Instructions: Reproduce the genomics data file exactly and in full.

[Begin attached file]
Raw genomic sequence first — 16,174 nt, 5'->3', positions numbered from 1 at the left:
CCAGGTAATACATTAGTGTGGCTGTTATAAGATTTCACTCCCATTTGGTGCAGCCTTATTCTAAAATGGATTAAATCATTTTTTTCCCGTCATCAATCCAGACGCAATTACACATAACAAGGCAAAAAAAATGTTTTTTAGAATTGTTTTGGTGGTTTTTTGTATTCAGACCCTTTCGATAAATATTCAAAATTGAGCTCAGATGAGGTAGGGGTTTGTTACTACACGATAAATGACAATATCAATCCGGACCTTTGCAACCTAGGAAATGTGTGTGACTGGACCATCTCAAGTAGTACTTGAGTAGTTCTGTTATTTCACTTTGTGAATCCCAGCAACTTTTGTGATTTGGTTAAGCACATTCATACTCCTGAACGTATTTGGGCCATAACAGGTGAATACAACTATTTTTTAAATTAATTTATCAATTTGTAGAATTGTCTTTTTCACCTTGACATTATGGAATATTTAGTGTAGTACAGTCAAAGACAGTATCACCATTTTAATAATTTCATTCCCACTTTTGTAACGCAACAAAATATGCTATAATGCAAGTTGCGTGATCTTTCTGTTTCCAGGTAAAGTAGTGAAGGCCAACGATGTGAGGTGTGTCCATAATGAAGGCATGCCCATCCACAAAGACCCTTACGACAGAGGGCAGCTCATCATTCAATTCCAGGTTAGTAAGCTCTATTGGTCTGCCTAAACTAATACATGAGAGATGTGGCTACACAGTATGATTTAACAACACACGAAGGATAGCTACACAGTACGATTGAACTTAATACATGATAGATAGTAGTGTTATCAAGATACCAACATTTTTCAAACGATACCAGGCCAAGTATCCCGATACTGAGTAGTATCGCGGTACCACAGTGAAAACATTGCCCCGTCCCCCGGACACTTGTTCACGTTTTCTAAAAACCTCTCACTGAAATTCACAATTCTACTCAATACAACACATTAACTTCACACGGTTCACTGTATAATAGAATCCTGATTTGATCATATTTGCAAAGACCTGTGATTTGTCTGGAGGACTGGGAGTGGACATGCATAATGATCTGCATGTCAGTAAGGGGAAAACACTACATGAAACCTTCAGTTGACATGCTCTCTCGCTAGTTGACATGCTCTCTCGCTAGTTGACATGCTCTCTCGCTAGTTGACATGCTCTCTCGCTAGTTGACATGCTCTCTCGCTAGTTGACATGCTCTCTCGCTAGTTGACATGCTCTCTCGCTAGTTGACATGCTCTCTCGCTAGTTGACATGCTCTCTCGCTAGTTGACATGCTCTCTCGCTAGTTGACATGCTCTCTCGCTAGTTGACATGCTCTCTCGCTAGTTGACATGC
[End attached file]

Raw genomic sequence first — 16,174 nt, 5'->3', positions numbered from 1 at the left:
CCAGGTAATACATTAGTGTGGCTGTTATAAGATTTCACTCCCATTTGGTGCAGCCTTATTCTAAAATGGATTAAATCATTTTTTTCCCGTCATCAATCCAGACGCAATTACACATAACAAGGCAAAAAAAATGTTTTTTAGAATTGTTTTGGTGGTTTTTTGTATTCAGACCCTTTCGATAAATATTCAAAATTGAGCTCAGATGAGGTAGGGGTTTGTTACTACACGATAAATGACAATATCAATCCGGACCTTTGCAACCTAGGAAATGTGTGTGACTGGACCATCTCAAGTAGTACTTGAGTAGTTCTGTTATTTCACTTTGTGAATCCCAGCAACTTTTGTGATTTGGTTAAGCACATTCATACTCCTGAACGTATTTGGGCCATAACAGGTGAATACAACTATTTTTTAAATTAATTTATCAATTTGTAGAATTGTCTTTTTCACCTTGACATTATGGAATATTTAGTGTAGTACAGTCAAAGACAGTATCACCATTTTAATAATTTCATTCCCACTTTTGTAACGCAACAAAATATGCTATAATGCAAGTTGCGTGATCTTTCTGTTTCCAGGTAAAGTAGTGAAGGCCAACGATGTGAGGTGTGTCCATAATGAAGGCATGCCCATCCACAAAGACCCTTACGACAGAGGGCAGCTCATCATTCAATTCCAGGTTAGTAAGCTCTATTGGTCTGCCTAAACTAATACATGAGAGATGTGGCTACACAGTATGATTTAACAACACACGAAGGATAGCTACACAGTACGATTGAACTTAATACATGATAGATAGTAGTGTTATCAAGATACCAACATTTTTCAAACGATACCAGGCCAAGTATCCCGATACTGAGTAGTATCGCGGTACCACAGTGAAAACATTGCCCCGTCCCCCGGACACTTGTTCACGTTTTCTAAAAACCTCTCACTGAAATTCACAATTCTACTCAATACAACACATTAACTTCACACGGTTCACTGTATAATAGAATCCTGATTTGATCATATTTGCAAAGACCTGTGATTTGTCTGGAGGACTGGGAGTGGACATGCATAATGATCTGCATGTCAGTAAGGGGAAAACACTACATGAAACCTTCAGTTGACATGCTCTCTCGCTAGTTGACATGCTCTCTCGCTAGTTGACATGCTCTCTCGCTAGTTGACATGCTCTCTCGCTAGTTGACATGCTCTCTCGCTAGTTGACATGCTCTCTCGCTAGTTGACATGCTCTCTCGCTAGTTGACATGCTCTCTCGCTAGTTGACATGCTCTCTCGCTAGTTGACATGCTCTCTCGCTAGTTGACATGCTCTCTCGCTAGTTGACATGCTCTCTCGCTAGTTGACATGC